Ruby, MySQL on WinXP?


#1

Hello All,

I’m just starting out learning Ruby, having come from a PHP background.

I’ve downloaded the latest stable Ruby release, and have also used the
GEM package manager to install Rails, but I’m a little confused about
how I connect Ruby to MySQL?

The only references I can find to a Ruby driver for MySQL call for
compiling, and I (and many other WinXP users, I imagine) don’t have a
copy of Visual C++ with which to do that.

Is there no official supported driver for connecting Ruby to MySQL
under Windows?

Forgive the newbiness of the question, but it’s been bugging me since I
installed Ruby, and given my PHP background, I sort of take being able
to connect to MySQL for granted.

Many thanks for any help!

Much warmth,

planetthoughtful


#2

On 11/30/05, planetthoughtful removed_email_address@domain.invalid wrote:

Is there no official supported driver for connecting Ruby to MySQL
under Windows?

I wrote a (breif!) tutorial for getting MySQL running via DBI on Windows
2000/XP

It is actually a Ruport tutorial, but everything but the last step is
just getting DBI/MySQL running:

http://stonecode.org:2501/stonecodeproductions/published/Ruport%2C+MySQL+and+Windows


#3

planetthoughtful wrote:

copy of Visual C++ with which to do that.

Is there no official supported driver for connecting Ruby to MySQL
under Windows?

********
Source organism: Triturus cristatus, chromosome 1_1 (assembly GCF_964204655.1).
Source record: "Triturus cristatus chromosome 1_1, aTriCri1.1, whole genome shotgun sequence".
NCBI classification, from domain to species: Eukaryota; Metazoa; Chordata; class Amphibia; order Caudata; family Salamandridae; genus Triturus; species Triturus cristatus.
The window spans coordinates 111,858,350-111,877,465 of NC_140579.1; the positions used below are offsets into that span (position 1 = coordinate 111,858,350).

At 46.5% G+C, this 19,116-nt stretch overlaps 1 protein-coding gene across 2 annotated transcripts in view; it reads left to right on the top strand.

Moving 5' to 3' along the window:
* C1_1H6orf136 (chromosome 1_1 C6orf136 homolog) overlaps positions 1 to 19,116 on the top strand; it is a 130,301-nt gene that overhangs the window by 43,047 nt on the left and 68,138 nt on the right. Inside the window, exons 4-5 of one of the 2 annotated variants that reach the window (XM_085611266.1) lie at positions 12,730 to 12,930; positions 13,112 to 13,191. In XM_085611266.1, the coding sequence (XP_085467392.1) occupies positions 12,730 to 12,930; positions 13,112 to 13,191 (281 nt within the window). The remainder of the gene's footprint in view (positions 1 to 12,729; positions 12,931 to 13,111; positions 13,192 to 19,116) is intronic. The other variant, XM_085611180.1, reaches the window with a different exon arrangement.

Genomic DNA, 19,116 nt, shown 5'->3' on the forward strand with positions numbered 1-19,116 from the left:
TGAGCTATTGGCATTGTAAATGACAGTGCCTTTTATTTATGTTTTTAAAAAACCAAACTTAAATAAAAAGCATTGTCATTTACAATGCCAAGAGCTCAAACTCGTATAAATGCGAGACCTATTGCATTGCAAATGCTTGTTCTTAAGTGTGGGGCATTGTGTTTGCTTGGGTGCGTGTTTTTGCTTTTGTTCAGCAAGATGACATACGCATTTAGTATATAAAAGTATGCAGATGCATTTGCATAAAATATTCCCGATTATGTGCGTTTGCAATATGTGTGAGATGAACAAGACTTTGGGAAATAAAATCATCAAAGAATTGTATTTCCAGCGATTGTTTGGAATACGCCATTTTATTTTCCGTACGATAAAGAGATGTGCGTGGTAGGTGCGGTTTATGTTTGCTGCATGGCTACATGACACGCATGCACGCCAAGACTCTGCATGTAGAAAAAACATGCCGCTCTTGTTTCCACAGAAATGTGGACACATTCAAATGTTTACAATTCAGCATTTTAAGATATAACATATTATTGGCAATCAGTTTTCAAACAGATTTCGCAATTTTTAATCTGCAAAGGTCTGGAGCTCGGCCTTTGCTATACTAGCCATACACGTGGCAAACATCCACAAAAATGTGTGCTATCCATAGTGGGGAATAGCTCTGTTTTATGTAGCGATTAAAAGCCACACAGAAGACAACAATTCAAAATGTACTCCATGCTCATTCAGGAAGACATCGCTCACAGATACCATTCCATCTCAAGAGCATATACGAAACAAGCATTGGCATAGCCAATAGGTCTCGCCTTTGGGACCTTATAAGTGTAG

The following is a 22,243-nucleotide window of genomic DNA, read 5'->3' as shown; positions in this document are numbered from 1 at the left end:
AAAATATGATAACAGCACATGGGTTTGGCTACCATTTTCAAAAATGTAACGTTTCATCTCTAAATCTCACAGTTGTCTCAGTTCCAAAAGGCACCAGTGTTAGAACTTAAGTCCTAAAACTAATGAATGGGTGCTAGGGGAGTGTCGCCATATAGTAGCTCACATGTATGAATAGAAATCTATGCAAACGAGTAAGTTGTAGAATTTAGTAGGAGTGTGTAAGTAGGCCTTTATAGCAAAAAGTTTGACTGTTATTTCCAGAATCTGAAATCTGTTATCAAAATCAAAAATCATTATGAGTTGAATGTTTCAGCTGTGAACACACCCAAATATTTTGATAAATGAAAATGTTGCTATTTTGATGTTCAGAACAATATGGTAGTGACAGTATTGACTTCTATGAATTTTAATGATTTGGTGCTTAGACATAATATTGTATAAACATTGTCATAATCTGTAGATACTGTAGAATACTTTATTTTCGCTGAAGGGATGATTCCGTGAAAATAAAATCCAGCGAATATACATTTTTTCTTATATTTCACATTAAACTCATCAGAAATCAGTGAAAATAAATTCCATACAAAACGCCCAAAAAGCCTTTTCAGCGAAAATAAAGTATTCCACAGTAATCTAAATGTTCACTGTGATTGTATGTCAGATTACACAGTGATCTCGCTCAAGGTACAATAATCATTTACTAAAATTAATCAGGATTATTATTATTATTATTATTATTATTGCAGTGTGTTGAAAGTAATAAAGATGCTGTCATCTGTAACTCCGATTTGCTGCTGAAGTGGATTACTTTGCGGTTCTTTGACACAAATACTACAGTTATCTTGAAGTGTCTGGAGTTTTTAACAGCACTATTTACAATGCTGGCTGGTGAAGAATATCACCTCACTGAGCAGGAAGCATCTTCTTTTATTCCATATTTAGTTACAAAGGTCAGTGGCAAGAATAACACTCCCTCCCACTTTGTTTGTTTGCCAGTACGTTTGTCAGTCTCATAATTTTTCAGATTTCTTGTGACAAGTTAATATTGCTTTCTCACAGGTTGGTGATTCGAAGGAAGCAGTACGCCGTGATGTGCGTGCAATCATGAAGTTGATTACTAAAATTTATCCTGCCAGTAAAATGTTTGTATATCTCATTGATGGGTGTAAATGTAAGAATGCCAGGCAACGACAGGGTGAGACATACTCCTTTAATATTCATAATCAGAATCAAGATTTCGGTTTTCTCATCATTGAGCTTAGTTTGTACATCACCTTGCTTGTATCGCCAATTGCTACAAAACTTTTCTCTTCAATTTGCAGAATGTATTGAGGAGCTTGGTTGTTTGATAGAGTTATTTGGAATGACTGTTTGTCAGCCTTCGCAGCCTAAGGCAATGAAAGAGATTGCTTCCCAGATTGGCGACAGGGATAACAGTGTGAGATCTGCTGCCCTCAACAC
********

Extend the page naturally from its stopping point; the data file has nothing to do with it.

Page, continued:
There is a pure-Ruby MySQL driver.

http://raa.ruby-lang.org/project/ruby-mysql/

might be it.

James

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#4

compiling, and I (and many other WinXP users, I imagine) don’t have a
copy of Visual C++ with which to do that.

Is there no official supported driver for connecting Ruby to MySQL
under Windows?

You’re right there’s no “official supported driver”.

James B. offered:

There is a pure-Ruby MySQL driver.
http://raa.ruby-lang.org/project/ruby-mysql/
might be it.

That is indeed the pure-Ruby MySQL driver. I think I’ve heard it doesn’t
work with MySQL 5.

There are two other ways to connect to MySQL. One is to use the MySQL
ODBC
driver (available from mysql.com) along with Ruby-DBI.

Another involves compiling MySQL, or at least finding a pre-compiled
binary
that works with your version of MySQL. I don’t know why they’re so hard
to
find at the moment. But at least you don’t need to fork out for Visual
Studio to compile it: check out the following page for info on the tools
you
need and how it’s only half a gig of downloading:
http://rubygarden.com/ruby/ruby?WindowsCompiler

The Instant Rails project is currently using the pure-Ruby driver, but
watch
for when they move to a binary, potentially with MySQL 5. (And MySQL 5
seems
to be a real DBMS.)

Other options (ones that I prefer over MySQL at the moment) are:

Please report back when successful, to help others like yourself.

Cheers,
Dave


#5

Hi James,

Thank you – have it working now!

Much warmth,

planetthoughtful


#6

Still, I’m kind of curious as to why Ruby doesn’t have an officially
supported MySQL driver (or, is it just that it doesn’t have one for
Windows)?

It’s the first thing a PHP coder hoping to learn Ruby would reach for,
and it’s a little disconcerting that one isn’t provided in the GEM
package manager…

I’m not criticising Ruby, it just strikes me as odd.

Thanks to everyone who helped!

Much warmth,

planetthoughtful


#7

I’m using it on Windows, its all bundled to gether in Instant Rails:

http://instantrails.rubyforge.org/

Curt


#8

MySql now has a Ruby section in the forums area.

http://forums.mysql.com/list.php?116


#9

Hi Dave,